District Fund Developement Chairman (District Finance Chair): Austin Prosser & Chris Rodriguez
Major Tasks of the Fund Development Committee Chair and Members:
1. Report to the district chair for your district.
2. Ensure implementation of council finance policies.
3. Serve as a member of the council fund development committee, if so stated in the council bylaws.
4. Recruit and train a committee to support tasks provided by the council fund development committee.
5. Achieve the district’s share of council fund development campaigns.
6. Organize and carry out a successful Friends of Scouting annual campaign, and meet the goal by the targeted date.
7. Support the council “project selling” program.
8. Support the council endowment/major gifts development plan.
9. Support and cultivate a cooperative relationship with the local United Way.
10. Inform units of the unit fundraising policy and assist in the review and approval of unit requests.
11. Support district activities that involve income and expenses, ensuring proper policy and controls.
12. Provide recognition to donors, along with information on how their dollars helped serve youth.
Who Pays for Scouting?
Youth members, including Cub Scouts, Boy Scouts, Varsity Scouts, Venturers, and their parents pay their share. Youth members pay for uniforms, handbooks, personal equipment, camp fees, and their Scouting unit’s dues.
Chartered organizations provide meeting places and recruitment of volunteer leaders to work with their youth members. Unit money-earning projects help meet expenses for supplies and activities in the Scouting units. (The Boy Scouts of America grants unit charters to community organizations to use the Scouting program.)
Local councils are funded through a Friends of Scouting campaign, the United Way, endowment fund income, product sales, project sales, foundations, special events, capital campaigns, and bequests. Local councils use Scouting dollars to provide professional field service, volunteer training, councilwide activities, outdoor facilities, and a council service center.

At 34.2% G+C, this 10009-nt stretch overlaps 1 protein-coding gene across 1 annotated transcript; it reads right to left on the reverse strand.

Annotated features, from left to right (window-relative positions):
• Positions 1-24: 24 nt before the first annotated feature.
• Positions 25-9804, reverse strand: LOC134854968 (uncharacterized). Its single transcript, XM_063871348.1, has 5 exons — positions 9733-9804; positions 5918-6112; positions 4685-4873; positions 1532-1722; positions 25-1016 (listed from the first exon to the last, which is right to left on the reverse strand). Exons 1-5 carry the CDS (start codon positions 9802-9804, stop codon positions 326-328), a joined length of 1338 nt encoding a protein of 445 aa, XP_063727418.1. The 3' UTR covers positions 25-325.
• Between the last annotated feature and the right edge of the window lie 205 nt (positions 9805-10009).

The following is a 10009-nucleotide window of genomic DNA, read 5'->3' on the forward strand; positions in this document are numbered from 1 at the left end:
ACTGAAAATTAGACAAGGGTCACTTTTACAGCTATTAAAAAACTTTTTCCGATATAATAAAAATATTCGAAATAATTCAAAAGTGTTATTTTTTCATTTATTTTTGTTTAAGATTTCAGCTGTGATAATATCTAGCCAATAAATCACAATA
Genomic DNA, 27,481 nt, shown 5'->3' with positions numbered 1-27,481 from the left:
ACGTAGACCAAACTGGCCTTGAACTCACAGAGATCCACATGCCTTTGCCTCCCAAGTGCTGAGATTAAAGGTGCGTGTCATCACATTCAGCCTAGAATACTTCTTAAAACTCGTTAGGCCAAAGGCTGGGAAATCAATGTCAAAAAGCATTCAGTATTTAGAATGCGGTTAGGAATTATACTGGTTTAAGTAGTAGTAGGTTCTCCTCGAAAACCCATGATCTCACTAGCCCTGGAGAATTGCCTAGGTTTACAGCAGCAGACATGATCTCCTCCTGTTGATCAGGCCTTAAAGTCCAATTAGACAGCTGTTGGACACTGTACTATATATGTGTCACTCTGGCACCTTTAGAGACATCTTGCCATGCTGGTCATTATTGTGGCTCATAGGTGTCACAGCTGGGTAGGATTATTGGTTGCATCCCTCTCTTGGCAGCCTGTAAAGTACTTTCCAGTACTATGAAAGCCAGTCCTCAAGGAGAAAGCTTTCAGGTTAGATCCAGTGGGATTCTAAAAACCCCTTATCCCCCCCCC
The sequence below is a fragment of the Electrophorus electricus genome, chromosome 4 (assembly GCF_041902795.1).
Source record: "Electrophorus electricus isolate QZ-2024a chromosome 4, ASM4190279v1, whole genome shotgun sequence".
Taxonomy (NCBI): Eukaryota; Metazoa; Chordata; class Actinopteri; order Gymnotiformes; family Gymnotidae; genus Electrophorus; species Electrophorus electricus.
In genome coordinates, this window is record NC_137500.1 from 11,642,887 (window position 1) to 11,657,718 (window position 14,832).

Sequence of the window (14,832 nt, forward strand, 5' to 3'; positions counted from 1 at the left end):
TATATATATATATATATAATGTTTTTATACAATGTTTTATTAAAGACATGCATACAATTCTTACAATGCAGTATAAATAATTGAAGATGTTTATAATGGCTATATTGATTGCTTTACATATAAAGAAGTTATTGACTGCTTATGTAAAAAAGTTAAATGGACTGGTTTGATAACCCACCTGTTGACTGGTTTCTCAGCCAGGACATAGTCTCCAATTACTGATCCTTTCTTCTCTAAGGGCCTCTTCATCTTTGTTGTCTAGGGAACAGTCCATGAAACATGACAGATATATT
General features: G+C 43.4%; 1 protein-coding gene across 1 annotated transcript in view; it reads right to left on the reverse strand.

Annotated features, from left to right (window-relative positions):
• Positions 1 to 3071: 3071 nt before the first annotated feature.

The national organization is funded by membership registration fees, national service fees, and support of the Supply Group. National Scouting dollars are used for program development, training programs, personnel administration, field service to councils, insurance, and benefit costs in support of local councils.
Friends of Scouting Campaign
The annual Friends of Scouting campaign is the most important finance responsibility of the district. Use the Friends of Scouting Resource Manual as a comprehensive resource for planning and carrying out a successful campaign. The manual provides tools for councils to insert their data for local use. It includes timetables, campaign personnel structures, giving levels, job descriptions, meeting agendas, sample brochures, and prospect cultivation tools.
This plan is based on the successful experiences of local councils. It includes the following time-proven fundraising principles:
• People can give only what they have, so a district must search for people with the ability to give.
• People give more when they are involved, so look for people with an interest in Scouting.
• Although some people give to organizations, most people give more if the right person asks them.